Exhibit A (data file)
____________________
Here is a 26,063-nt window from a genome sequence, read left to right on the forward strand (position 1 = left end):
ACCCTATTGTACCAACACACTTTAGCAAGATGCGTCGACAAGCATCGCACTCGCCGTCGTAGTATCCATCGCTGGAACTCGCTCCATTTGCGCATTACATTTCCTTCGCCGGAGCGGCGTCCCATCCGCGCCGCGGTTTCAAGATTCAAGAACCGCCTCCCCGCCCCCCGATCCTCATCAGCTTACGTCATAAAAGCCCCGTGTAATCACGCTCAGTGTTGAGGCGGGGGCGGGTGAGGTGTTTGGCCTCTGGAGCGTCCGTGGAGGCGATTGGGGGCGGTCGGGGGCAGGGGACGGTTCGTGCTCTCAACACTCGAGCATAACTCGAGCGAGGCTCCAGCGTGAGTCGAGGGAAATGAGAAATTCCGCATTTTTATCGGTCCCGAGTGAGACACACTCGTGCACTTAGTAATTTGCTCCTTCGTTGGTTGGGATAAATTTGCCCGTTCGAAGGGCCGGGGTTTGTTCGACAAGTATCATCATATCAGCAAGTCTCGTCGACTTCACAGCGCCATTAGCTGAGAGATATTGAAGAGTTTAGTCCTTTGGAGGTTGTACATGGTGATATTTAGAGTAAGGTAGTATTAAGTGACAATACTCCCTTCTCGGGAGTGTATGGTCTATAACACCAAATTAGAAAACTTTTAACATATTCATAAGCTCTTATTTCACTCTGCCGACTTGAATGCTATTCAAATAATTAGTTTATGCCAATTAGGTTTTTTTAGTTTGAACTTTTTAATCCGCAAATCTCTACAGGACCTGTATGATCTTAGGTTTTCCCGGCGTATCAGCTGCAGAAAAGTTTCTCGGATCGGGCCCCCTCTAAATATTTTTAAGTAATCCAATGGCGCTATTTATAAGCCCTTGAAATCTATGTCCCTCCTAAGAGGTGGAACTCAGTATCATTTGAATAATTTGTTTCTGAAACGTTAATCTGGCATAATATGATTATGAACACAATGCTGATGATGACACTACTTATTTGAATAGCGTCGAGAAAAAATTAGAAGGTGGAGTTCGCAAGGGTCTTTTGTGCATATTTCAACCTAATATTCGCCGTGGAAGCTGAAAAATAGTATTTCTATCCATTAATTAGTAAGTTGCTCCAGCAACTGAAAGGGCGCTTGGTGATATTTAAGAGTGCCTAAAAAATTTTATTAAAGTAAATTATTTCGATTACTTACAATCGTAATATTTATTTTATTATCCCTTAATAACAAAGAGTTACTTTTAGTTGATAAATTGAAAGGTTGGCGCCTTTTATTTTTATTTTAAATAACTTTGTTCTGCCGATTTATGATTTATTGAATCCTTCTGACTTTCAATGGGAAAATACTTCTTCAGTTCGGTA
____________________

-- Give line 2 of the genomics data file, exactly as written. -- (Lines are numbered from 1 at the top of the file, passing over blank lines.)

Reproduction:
ACCCTATTGTACCAACACACTTTAGCAAGATGCGTCGACAAGCATCGCACTCGCCGTCGTAGTATCCATCGCTGGAACTCGCTCCATTTGCGCATTACATTTCCTTCGCCGGAGCGGCGTCCCATCCGCGCCGCGGTTTCAAGATTCAAGAACCGCCTCCCCGCCCCCCGATCCTCATCAGCTTACGTCATAAAAGCCCCGTGTAATCACGCTCAGTGTTGAGGCGGGGGCGGGTGAGGTGTTTGGCCTCTGGAGCGTCCGTGGAGGCGATTGGGGGCGGTCGGGGGCAGGGGACGGTTCGTGCTCTCAACACTCGAGCATAACTCGAGCGAGGCTCCAGCGTGAGTCGAGGGAAATGAGAAATTCCGCATTTTTATCGGTCCCGAGTGAGACACACTCGTGCACTTAGTAATTTGCTCCTTCGTTGGTTGGGATAAATTTGCCCGTTCGAAGGGCCGGGGTTTGTTCGACAAGTATCATCATATCAGCAAGTCTCGTCGACTTCACAGCGCCATTAGCTGAGAGATATTGAAGAGTTTAGTCCTTTGGAGGTTGTACATGGTGATATTTAGAGTAAGGTAGTATTAAGTGACAATACTCCCTTCTCGGGAGTGTATGGTCTATAACACCAAATTAGAAAACTTTTAACATATTCATAAGCTCTTATTTCACTCTGCCGACTTGAATGCTATTCAAATAATTAGTTTATGCCAATTAGGTTTTTTTAGTTTGAACTTTTTAATCCGCAAATCTCTACAGGACCTGTATGATCTTAGGTTTTCCCGGCGTATCAGCTGCAGAAAAGTTTCTCGGATCGGGCCCCCTCTAAATATTTTTAAGTAATCCAATGGCGCTATTTATAAGCCCTTGAAATCTATGTCCCTCCTAAGAGGTGGAACTCAGTATCATTTGAATAATTTGTTTCTGAAACGTTAATCTGGCATAATATGATTATGAACACAATGCTGATGATGACACTACTTATTTGAATAGCGTCGAGAAAAAATTAGAAGGTGGAGTTCGCAAGGGTCTTTTGTGCATATTTCAACCTAATATTCGCCGTGGAAGCTGAAAAATAGTATTTCTATCCATTAATTAGTAAGTTGCTCCAGCAACTGAAAGGGCGCTTGGTGATATTTAAGAGTGCCTAAAAAATTTTATTAAAGTAAATTATTTCGATTACTTACAATCGTAATATTTATTTTATTATCCCTTAATAACAAAGAGTTACTTTTAGTTGATAAATTGAAAGGTTGGCGCCTTTTATTTTTATTTTAAATAACTTTGTTCTGCCGATTTATGATTTATTGAATCCTTCTGACTTTCAATGGGAAAATACTTCTTCAGTTCGGTA